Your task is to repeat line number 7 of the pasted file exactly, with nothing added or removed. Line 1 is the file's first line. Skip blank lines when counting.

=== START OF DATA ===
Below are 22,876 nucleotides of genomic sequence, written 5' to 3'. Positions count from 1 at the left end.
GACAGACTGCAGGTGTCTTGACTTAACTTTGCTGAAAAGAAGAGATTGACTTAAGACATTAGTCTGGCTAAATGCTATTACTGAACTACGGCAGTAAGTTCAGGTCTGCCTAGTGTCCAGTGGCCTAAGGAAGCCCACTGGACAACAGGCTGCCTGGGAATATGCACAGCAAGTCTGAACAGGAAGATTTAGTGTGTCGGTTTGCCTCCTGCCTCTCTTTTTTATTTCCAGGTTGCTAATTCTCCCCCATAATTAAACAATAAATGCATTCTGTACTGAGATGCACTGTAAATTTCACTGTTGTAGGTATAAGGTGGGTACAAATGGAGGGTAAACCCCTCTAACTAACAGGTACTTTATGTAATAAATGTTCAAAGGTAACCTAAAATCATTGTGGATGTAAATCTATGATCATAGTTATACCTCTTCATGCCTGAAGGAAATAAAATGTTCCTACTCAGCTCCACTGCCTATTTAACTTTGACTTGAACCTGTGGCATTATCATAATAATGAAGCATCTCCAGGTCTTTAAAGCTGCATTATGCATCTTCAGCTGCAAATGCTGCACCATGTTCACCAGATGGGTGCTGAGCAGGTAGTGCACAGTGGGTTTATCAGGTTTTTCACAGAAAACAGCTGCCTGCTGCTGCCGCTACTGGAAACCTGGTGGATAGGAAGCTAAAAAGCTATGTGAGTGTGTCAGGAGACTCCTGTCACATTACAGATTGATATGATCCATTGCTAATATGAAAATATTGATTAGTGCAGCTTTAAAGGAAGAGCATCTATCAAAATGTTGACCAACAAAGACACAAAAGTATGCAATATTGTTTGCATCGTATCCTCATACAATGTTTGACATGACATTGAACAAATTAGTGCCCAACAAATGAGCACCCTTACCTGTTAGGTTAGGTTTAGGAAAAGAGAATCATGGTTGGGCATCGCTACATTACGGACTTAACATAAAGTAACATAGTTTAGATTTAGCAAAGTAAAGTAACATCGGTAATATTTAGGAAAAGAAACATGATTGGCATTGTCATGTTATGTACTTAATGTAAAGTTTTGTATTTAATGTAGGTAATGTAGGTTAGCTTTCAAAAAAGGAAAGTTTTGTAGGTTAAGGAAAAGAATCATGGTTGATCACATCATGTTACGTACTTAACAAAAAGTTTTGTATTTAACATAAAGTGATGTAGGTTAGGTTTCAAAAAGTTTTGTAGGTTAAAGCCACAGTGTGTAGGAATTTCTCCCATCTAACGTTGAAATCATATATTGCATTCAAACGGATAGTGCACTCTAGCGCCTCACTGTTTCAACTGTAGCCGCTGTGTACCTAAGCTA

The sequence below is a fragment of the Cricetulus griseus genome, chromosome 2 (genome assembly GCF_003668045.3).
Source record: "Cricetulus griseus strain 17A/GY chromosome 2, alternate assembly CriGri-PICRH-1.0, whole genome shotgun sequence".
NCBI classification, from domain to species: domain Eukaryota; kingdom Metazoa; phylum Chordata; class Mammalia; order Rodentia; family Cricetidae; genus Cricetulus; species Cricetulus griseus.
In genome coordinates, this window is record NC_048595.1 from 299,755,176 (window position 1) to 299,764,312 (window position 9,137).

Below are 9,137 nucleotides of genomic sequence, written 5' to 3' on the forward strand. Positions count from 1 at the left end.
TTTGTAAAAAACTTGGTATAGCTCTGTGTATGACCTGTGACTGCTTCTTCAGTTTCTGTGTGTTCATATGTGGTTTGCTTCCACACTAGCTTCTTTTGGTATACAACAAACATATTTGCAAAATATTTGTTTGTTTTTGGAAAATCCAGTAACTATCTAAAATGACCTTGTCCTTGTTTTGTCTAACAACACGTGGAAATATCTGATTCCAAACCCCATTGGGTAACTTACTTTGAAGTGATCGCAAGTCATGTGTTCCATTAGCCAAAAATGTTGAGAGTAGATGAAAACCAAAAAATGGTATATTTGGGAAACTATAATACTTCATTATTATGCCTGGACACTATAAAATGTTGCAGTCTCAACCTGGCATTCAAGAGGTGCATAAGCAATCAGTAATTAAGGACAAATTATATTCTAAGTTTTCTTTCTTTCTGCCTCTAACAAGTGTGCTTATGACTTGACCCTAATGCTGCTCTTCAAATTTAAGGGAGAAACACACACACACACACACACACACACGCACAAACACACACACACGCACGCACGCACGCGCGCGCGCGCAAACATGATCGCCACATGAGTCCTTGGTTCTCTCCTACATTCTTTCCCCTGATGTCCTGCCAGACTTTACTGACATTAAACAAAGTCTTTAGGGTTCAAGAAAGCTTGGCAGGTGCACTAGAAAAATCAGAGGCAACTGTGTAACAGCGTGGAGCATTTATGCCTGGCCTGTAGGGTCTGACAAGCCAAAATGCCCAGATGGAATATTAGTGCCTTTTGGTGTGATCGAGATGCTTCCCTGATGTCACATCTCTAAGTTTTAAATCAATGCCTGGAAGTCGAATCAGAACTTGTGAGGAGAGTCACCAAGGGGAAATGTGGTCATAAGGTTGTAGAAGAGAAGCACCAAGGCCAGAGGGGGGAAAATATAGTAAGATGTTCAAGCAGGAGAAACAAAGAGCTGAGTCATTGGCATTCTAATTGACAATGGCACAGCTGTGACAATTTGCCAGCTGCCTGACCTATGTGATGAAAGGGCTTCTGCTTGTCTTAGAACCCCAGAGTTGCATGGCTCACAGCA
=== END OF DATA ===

Below are 9,137 nucleotides of genomic sequence, written 5' to 3' on the forward strand. Positions count from 1 at the left end.